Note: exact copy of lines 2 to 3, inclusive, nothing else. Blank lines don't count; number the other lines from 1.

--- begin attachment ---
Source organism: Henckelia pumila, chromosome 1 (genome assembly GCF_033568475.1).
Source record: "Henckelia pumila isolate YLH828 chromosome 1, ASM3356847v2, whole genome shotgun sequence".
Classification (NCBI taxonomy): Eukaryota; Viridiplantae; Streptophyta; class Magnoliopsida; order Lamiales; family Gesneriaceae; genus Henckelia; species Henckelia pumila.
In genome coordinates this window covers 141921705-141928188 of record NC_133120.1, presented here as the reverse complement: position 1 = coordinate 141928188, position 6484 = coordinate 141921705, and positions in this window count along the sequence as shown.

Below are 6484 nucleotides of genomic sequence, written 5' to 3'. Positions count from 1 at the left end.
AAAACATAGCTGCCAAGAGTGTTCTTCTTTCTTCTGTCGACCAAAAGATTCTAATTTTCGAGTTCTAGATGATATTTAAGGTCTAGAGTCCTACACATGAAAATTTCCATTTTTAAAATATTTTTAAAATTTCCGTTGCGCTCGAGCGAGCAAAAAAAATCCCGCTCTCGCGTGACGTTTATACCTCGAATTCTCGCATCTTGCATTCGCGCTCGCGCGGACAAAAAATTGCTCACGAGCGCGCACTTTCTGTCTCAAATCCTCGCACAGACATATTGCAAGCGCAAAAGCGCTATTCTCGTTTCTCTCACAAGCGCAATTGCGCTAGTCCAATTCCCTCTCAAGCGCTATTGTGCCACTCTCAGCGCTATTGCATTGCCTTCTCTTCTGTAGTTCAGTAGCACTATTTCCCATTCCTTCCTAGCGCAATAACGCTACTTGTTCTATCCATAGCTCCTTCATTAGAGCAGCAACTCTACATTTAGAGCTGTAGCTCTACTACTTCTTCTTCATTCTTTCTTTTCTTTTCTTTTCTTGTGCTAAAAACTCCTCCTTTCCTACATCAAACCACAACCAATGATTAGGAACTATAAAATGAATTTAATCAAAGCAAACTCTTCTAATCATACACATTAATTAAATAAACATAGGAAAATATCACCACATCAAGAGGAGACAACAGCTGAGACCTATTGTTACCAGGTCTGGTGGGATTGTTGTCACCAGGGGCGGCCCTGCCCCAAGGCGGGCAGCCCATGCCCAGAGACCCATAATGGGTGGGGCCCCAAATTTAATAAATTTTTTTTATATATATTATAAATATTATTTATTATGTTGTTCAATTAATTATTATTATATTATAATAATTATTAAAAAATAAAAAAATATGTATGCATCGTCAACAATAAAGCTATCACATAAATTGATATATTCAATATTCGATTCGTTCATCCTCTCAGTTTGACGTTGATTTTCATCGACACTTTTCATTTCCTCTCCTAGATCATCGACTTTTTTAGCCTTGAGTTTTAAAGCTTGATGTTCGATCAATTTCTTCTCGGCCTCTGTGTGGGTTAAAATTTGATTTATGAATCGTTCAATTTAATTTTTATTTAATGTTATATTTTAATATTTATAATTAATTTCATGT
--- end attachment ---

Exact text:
Source record: "Henckelia pumila isolate YLH828 chromosome 1, ASM3356847v2, whole genome shotgun sequence".
Classification (NCBI taxonomy): Eukaryota; Viridiplantae; Streptophyta; class Magnoliopsida; order Lamiales; family Gesneriaceae; genus Henckelia; species Henckelia pumila.